The Skua was the Fleet Air Arm's first monoplane aircraft and dive-bomber, but was obsolete at the outbreak of the Second World War. Despite this the Blackburn Skua would enjoy a
little success, including sinking the German cruiser Konigsberg.
Responding to the release of Air Ministry specification O.27/34 which requested designs for a naval dive-bomber, Blackburn along with Avro, Boulton Paul, Hawker and Vickers all submitted
designs, however it would be Blackburn's Skua design which would see service and two prototypes were ordered during April 1935. The Skua design was revolutionary for the Fleet Air Arm for
as well as being the country's first naval dive-bomber, it would also be the first carrier aircraft to be of monoplane design, with flaps and retractable landing gear proving radically
different to the bi-planes used by the Fleet Air Arm at the time, such as the Fairey Swordfish, however the Swordfish would remain in service long after the Blackburn Skua had been
Flying for the first time on the 9th February 1937 and as powered by an 840-hp Bristol Mercury IX engine, the Skua would also make an appearance at the Royal Air Force display at Hendon
on the 26th June 1937 and then on the 28th June at Hatfield at the Society of British Aerospace Companies (SBAC) display before being sent to the Aircraft and Armament Experimental Establishment at Martlesham Heath, early reports
from the A&AEE gave promising reports of the Skua's handling and after gunnery trials the aircraft was sent to Gosport for ditching trials.
As with other aircraft of the time orders for the aircraft had been placed before the prototype had even flown and 190 Blackburn Skuas were ordered and to help speed up the production
process some of the work was sub-contracted and due to the Bristol Blenheim receiving priority on the Mercury engine the Skua would instead be powered by the 890-hp Bristol Perseus XII and
thus became Mk IIs. The 28th August 1938 saw the first production Skua fly at Brough and had only a few minor changes to its design, and the batch of 190 aircraft were delivered within 16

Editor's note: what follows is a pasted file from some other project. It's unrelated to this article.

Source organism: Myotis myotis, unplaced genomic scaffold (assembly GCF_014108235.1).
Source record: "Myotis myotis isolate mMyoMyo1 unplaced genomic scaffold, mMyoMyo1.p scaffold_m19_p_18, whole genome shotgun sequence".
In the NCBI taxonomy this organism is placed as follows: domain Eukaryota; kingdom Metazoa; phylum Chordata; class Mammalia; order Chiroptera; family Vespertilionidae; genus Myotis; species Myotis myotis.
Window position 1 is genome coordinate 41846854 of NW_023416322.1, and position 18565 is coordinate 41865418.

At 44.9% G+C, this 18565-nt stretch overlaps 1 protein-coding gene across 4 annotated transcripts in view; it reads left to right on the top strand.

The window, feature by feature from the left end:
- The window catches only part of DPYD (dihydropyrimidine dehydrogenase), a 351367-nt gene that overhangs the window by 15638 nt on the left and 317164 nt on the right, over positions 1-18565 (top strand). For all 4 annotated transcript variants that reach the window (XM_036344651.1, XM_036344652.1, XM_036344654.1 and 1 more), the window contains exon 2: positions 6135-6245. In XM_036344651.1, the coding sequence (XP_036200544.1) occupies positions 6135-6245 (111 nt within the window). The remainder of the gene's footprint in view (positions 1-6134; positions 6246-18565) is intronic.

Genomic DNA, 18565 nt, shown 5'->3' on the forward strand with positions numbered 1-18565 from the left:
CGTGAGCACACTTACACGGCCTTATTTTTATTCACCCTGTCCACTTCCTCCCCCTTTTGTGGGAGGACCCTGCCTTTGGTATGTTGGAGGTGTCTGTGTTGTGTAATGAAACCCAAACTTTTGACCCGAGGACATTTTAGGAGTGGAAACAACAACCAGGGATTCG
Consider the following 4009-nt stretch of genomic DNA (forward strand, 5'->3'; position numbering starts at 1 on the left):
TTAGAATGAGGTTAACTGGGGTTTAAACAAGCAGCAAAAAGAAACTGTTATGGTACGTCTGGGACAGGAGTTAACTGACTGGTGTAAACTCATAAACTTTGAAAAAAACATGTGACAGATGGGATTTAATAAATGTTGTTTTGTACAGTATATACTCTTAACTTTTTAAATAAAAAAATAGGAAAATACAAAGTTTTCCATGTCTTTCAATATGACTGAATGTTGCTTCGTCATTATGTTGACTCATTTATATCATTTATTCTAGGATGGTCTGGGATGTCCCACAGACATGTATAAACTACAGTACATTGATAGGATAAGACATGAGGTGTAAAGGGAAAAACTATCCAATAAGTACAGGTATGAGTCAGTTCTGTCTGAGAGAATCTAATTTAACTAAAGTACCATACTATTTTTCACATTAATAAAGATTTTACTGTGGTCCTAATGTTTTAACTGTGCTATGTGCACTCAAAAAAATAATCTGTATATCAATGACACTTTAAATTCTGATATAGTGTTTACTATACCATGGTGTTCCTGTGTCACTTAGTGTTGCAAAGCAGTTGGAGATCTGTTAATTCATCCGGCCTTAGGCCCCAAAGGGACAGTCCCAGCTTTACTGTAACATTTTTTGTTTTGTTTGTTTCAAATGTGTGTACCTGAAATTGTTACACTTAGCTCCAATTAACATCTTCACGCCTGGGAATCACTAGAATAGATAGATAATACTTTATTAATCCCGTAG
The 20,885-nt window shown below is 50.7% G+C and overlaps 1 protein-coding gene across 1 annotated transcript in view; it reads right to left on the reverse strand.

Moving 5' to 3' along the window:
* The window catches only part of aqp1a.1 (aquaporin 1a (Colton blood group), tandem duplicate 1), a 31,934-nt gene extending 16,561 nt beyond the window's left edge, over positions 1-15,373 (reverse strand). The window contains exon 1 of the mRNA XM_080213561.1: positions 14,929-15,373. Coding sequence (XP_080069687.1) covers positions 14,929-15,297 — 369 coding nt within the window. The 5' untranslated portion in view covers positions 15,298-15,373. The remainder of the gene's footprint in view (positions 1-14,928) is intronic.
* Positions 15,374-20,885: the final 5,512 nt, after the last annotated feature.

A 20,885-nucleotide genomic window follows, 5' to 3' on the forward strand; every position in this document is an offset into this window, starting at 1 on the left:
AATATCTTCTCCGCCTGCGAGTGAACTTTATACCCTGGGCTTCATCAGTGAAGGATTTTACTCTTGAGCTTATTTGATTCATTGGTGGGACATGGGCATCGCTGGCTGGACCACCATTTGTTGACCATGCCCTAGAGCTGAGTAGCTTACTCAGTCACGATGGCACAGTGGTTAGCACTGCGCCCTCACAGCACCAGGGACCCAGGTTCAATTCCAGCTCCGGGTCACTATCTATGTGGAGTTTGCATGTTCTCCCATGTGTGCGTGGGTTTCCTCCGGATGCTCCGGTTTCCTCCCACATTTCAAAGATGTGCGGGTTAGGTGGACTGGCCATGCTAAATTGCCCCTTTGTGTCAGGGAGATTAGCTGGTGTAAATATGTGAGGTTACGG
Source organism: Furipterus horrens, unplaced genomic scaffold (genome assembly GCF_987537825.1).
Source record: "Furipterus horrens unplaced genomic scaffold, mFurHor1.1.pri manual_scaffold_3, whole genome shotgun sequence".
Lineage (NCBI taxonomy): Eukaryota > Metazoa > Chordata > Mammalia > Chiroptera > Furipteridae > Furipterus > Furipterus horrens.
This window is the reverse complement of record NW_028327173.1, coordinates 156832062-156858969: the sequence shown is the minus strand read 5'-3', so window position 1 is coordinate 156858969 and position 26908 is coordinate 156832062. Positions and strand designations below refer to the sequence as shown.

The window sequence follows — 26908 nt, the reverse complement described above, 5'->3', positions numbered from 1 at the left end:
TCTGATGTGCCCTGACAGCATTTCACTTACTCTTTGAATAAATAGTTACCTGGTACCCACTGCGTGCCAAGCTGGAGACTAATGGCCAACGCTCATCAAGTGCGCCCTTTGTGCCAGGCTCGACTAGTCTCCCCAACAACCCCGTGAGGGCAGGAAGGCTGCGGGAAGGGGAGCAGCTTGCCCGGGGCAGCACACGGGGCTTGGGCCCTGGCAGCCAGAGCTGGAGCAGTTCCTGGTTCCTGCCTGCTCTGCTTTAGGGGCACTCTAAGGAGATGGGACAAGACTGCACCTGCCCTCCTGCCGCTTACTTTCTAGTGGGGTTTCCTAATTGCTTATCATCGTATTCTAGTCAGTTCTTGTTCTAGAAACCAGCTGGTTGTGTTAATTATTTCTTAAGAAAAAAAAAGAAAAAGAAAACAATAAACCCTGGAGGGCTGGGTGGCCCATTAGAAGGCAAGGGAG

months from October 1938 till March 1940, despite this the aircraft was still a year behind schedule.
No. 800 and 803 Naval Air Squadron received their Blackburn Skuas in late 1938 where they would replace
Hawker Nimrods and Hawker Ospreys serving aboard HMS Ark Royal.
It was No. 803 who scored the Fleet Air Arm's first success during the Second World War whilst operating from HMS Ark Royal when on the 26th September 1939 just off Heligoland they shot down a Dornier Do 18.
They would be followed by No. 801 Squadron aboard HMS Furious and No. 806 Squadron who were at the time based at Eastleigh before war broke out.
When the Skua entered service it was already obsolete as a fighter but it showed its potential in the dive-bombing role when 16 Blackburn Skua's from 800 and 803 Squadron flying from RNAS
Hatston, Orkney Islands attacked and sank the German cruiser Konigsberg on the 10th April 1940 at Bergen harbour. Although the mission saw the loss of only one Skua another mission 11 days
later on Narvik saw both 800 and 803 Squadron lose most of their aircraft.
Blackburn Skua's of 801 Squadron based at Detling flew a number of sorties to support the evacuation of Allied troops from France alongside the Blackburn Roc, it had been intended for
the Skua to operate alongside the Roc which was similar to the Boulton Paul Defiant in having a turret as its only armament. However the Roc like the Skua was obsolete at the
time of entering service. Whilst the Skua could compete with Axis bombers it didn't stand a chance against the modern day fighters like the Messerschmitt Bf 109 and as a result was removed
from operational service in 1941. The squadrons that operated Skua's were given newer aircraft with the Fairey Fulmar equipping 800 and 806 Squadrons while the Hawker Sea Hurricane
equipped 801 and 803 Squadrons.
With a total production of 192 the Blackburn Skua would end its service as a target tug or used for general training duties.